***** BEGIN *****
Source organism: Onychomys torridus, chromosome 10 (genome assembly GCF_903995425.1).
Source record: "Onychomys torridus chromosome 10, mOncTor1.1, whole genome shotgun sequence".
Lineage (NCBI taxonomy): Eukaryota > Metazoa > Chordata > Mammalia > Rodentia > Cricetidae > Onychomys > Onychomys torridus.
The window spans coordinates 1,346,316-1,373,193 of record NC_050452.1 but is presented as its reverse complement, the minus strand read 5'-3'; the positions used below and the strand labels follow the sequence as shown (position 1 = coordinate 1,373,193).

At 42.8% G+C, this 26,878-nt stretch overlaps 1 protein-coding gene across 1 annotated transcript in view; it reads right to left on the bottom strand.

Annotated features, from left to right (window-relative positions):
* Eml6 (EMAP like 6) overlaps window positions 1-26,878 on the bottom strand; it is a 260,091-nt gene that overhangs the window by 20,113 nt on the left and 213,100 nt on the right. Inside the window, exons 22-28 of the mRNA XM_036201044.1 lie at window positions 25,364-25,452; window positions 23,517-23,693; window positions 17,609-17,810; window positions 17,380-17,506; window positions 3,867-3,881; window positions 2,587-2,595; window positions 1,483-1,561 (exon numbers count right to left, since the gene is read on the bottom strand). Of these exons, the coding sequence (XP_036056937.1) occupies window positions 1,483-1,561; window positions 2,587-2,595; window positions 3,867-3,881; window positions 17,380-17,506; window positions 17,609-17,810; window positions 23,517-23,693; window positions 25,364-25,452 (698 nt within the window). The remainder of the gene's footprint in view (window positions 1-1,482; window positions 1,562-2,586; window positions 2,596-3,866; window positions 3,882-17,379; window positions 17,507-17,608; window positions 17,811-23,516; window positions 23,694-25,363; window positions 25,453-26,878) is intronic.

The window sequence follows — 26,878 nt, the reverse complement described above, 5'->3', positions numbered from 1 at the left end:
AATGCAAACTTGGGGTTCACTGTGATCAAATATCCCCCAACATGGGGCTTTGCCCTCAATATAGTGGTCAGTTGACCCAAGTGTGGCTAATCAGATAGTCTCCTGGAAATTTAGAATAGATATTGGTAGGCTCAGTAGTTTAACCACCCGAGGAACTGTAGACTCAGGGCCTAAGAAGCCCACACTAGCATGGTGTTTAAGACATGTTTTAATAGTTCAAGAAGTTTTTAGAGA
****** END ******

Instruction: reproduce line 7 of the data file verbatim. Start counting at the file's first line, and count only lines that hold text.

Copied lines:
* Eml6 (EMAP like 6) overlaps window positions 1-26,878 on the bottom strand; it is a 260,091-nt gene that overhangs the window by 20,113 nt on the left and 213,100 nt on the right. Inside the window, exons 22-28 of the mRNA XM_036201044.1 lie at window positions 25,364-25,452; window positions 23,517-23,693; window positions 17,609-17,810; window positions 17,380-17,506; window positions 3,867-3,881; window positions 2,587-2,595; window positions 1,483-1,561 (exon numbers count right to left, since the gene is read on the bottom strand). Of these exons, the coding sequence (XP_036056937.1) occupies window positions 1,483-1,561; window positions 2,587-2,595; window positions 3,867-3,881; window positions 17,380-17,506; window positions 17,609-17,810; window positions 23,517-23,693; window positions 25,364-25,452 (698 nt within the window). The remainder of the gene's footprint in view (window positions 1-1,482; window positions 1,562-2,586; window positions 2,596-3,866; window positions 3,882-17,379; window positions 17,507-17,608; window positions 17,811-23,516; window positions 23,694-25,363; window positions 25,453-26,878) is intronic.